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He undertook only one expedition, and that was of short duration. The triumphal ornaments decreed him by the senate, he considered as beneath the imperial dignity, and was therefore resolved to have the honour of a real triumph. For this purpose, he selected Britain, which had never been attempted by any one since Julius Caesar, 1 and was then chafing with rage, because the Romans would not give up some deserters. Accordingly, he set sail from Ostia, but was twice very near being wrecked by the boisterous wind called Circius, 2 upon the coast of Liguria, near the islands called Stoechades. 3 Having marched by land from Marseilles to Gessoriacum, 4 he thence passed over to Britain, and part of the island submitting to him, within a few days after his arrival, without battle or bloodshed, he returned to Rome in less than six months from the time of his departure, and triumphed in the most solemn manner;5 to witness which, he not only gave leave to governors of provinces to come to Rome, but even to some of the exiles. Among the spoils taken from the enemy, he fixed upon the pediment of his house in the Palatium, a naval crown, in token of his having passed, and, as it were, conquered the Ocean, and had it suspended near the civic crown which was there before. Messalina, his wife, followed his chariot in a covered litter. 6 Those who had attained the honour of triumphal ornaments in the same war, rode behind; the rest followed on foot, wearing the robe with the broad stripes. Crassus Frugi was mounted upon a horse richly caparisoned, in a robe embroidered with palm leaves, because this was the second time of his obtaining that honour.

1 Opposed to this statement there is a passage in Servius Georgius, iii. 33, asserting that he had heard (accipimus) that Augustus, besides his victories in the east, triumphed over the Britons in the west; and Horace says:-

Augustus adjectis Britannis
Imperio gravibusque Persis.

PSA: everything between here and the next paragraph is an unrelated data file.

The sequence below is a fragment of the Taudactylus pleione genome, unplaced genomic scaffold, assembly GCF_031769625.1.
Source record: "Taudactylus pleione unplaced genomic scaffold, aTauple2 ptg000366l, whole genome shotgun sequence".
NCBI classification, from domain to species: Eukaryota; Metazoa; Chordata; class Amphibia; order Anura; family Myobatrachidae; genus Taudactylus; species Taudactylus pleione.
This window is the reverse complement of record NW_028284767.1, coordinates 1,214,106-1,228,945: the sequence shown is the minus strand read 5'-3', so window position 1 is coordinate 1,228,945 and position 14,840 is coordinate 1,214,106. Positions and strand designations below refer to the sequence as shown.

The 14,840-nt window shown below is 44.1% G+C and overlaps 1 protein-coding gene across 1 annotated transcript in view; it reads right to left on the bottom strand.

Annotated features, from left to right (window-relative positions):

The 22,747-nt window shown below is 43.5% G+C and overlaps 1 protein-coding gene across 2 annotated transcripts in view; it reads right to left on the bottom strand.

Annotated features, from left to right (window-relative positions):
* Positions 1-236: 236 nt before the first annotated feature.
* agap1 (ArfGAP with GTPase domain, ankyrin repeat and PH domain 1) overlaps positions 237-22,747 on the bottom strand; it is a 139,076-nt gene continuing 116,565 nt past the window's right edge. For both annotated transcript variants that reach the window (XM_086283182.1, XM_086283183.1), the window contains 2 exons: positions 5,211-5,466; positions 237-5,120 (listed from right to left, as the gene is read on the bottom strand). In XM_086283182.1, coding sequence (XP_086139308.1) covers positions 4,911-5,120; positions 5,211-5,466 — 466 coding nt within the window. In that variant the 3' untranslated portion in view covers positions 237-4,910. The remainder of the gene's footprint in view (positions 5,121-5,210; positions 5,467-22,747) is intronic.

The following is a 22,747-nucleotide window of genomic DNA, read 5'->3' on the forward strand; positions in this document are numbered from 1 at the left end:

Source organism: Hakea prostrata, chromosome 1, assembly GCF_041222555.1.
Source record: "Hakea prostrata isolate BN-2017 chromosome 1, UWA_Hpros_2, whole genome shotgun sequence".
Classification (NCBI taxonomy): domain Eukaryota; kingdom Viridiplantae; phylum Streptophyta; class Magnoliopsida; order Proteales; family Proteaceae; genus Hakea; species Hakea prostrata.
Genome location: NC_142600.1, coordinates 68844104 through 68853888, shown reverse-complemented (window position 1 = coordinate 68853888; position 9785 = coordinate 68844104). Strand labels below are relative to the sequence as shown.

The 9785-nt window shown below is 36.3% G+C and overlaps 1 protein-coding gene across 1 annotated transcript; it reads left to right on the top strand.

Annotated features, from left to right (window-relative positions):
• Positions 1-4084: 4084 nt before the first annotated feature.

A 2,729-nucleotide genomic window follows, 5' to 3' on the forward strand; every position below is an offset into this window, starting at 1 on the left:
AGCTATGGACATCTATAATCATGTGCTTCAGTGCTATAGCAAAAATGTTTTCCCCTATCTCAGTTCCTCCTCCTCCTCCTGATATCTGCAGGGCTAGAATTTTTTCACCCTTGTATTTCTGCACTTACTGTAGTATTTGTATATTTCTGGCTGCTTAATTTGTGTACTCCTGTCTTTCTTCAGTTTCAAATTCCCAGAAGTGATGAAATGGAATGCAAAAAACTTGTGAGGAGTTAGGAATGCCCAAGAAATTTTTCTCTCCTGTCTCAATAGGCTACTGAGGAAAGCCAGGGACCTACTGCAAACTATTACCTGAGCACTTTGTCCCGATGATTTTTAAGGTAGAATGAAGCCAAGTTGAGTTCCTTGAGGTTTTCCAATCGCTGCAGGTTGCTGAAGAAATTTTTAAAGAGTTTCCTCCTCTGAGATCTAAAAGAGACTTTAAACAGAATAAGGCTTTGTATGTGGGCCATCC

Strabo likewise informs us, that in his time, the petty British kings sent embassies to cultivate the alliance of Augustus, and make offerings in the Capitol: and that nearly the whole island was on terms of amity with the Romans, and, as well as the Gauls, paid a light tribute.-Strabo, B. iv. p. 138. That Augustus contemplated a descent on the island, but was prevented from attempting it by his being recalled from Gaul by the disturbances in Dalmatia, is very probable. Horace offers his vows for its success:

Serves iturum, Caesarum in ultimos
Orbis Britannos.

But the word iturus shews that the scheme was only projected, and the lines previously quoted are mere poetical flattery. Strabo's statement of the communications kept up with the petty kings of Britain, who were perhaps divided by intestine wars, are, to a certain extent, probably correct, as such a policy would be a prelude to the intended expedition.

2 Circius. Aulus Gellius, Seneca, and Pliny, mention under this name the strong southerly gales which prevail in the gulf of Genoa and the neighbouring seas.

3 The Stoechades were the islands now called Hieres, off Toulon.

4 Claudius must have expended more time in his march from Marseilles to Gessoriacum, as Boulogne was then called, than in his vaunted conquest of Britain.

5 In point of fact, he was only sixteen days in the island, receiving the submission of some tribes in the south-eastern districts. But the way had been prepared for him by his able general, Aulus Plautius, who defeated Cunobeline, and made himself master of his capital, Camulodunum, or Colchester. These successes were followed up by Ostorius, who conquered Caractacus and sent him to Rome.

It is singular that Suetonius has supplied us with no particulars of these events. Some account of them is given in the disquisition appended to this life of Caligula.

The expedition of Plautius took place A. U. C. 796, A D. 44.

6 Carpentum: see note in CALIGULA, c. xv.

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